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Northern Exposure

A tiny meat counter in Boerum Hill introduces deliphiles to pastrami’s Canadian cousin.

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Montreal’s smattering of Jewish delicatessensanchored by the legendary house of smoked meat, Schwartz’sare astoundingly old-school in their approach to Yiddish food. Meats are cured in-house and sliced by hand; wall-mounted menus list only a few key sandwiches, steaks, and sides; and there’s nary a salad or unpickled vegetable in sight. At the heart of the tradition is Montreal-style smoked meat, a cured brisket that’s fattier than corned beef and moister than pastrami. The sandwich arrives Stateside in a few weeks, when Noah Bernamoff, a 27-year-old part-time Brooklyn Law School student and native Montrealer, expects to open Mile End (97A Hoyt St., nr. Atlantic Ave.; no phone yet), a nineteen-seat mini-delicatessen in Boerum Hill. Bernamoff, a self-taught cook with zero deli or restaurant experience, began experimenting with smoked meat in his Park Slope apartment earlier this year, curing it in his fridge then smoking it atop his roof in a barbecue. His friends loved the sandwiches so much that Bernamoff decided to take a hiatus from law school and open a restaurant. He uses prime-Angus-certified briskets from LaFrieda and Meat Innovations, which he cures for nine days in a dry rub of coarse salt, black pepper, tons of fresh garlic, and about a dozen different spices. He then smokes the brisket over oak in an electric smoker for eight to ten hours and steams it for four more, and slices and layers it atop Orwasher’s Jewish rye bread. The taste: more aggressively peppery than pastrami, and a little hotter thanks to the paprika in the dry rub. The sandwiches are significantly smaller than most of the meat towers found in New York delis, but they’re priced to match: between $7 and $8.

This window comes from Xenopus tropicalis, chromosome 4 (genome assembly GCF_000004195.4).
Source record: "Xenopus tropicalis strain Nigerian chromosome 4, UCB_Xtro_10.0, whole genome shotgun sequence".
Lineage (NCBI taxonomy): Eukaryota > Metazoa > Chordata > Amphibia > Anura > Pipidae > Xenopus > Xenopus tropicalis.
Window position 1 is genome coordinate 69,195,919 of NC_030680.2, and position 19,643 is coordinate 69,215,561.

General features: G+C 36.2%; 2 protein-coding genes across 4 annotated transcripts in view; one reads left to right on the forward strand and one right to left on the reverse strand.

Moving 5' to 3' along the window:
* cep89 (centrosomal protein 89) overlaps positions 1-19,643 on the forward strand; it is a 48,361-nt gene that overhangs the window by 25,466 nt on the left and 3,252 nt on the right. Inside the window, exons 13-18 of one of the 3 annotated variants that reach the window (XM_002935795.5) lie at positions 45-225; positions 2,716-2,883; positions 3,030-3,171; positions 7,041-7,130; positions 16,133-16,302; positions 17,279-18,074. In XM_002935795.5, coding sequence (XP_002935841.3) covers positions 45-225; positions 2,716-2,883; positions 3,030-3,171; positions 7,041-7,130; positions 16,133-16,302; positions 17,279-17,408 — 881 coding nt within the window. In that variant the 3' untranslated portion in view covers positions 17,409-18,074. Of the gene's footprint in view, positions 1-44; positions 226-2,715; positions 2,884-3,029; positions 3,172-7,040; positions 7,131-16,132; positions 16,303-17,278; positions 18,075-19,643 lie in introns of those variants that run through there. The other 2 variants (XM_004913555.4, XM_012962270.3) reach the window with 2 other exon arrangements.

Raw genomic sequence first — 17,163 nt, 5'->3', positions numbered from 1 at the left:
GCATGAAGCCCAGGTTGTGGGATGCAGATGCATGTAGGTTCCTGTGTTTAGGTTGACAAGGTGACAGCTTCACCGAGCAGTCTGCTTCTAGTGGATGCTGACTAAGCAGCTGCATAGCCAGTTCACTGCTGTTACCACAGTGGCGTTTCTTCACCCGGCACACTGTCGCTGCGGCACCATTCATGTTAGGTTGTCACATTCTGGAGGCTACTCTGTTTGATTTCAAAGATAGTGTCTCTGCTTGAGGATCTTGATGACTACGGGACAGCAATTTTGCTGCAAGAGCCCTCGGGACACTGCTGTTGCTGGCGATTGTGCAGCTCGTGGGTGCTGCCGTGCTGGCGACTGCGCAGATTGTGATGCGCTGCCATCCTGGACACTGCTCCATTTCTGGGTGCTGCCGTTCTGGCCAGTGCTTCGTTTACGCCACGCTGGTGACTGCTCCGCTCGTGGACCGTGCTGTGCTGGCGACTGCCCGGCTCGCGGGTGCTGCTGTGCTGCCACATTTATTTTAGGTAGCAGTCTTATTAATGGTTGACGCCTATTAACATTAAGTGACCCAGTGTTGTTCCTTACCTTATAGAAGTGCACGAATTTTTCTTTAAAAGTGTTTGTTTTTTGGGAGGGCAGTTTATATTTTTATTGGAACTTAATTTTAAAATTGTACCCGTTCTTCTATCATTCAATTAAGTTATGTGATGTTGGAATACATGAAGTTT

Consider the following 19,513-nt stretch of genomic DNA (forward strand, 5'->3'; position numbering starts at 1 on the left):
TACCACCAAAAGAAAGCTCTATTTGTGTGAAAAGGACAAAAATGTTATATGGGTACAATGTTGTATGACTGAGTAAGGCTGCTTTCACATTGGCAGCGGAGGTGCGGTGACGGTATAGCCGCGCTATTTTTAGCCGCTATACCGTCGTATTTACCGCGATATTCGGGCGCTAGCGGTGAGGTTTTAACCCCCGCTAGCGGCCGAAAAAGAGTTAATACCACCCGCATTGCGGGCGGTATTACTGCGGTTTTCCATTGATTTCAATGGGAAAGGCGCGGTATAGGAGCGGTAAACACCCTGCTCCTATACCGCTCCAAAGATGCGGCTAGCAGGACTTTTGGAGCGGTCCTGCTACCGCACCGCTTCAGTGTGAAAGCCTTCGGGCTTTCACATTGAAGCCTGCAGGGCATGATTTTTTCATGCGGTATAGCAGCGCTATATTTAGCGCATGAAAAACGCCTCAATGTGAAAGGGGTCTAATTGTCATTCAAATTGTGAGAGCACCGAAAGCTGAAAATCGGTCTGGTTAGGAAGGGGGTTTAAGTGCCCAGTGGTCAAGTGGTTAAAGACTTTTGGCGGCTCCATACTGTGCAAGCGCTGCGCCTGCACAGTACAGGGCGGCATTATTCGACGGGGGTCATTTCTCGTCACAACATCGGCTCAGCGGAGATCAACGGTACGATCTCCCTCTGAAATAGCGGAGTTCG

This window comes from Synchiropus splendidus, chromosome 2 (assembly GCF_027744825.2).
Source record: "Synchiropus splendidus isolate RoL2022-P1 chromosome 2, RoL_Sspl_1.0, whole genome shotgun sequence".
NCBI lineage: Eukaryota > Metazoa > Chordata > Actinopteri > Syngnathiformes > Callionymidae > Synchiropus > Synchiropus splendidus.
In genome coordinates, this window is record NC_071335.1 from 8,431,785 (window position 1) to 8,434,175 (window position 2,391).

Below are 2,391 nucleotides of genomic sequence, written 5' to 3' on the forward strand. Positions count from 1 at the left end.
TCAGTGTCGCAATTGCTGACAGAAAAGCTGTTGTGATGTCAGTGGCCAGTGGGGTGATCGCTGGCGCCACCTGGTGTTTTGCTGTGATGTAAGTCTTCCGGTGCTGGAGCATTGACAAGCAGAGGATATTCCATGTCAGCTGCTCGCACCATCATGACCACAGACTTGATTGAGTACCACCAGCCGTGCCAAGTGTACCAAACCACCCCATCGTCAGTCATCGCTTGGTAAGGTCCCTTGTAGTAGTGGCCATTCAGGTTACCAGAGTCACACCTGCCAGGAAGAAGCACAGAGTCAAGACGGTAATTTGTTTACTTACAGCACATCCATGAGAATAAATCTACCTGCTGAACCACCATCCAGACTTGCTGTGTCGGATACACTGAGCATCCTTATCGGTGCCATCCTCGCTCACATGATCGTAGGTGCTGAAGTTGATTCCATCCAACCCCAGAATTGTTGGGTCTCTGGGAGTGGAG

Mile End Introduces Deliphiles to Pastrami’s Canadian Cousin -- New York Magazine


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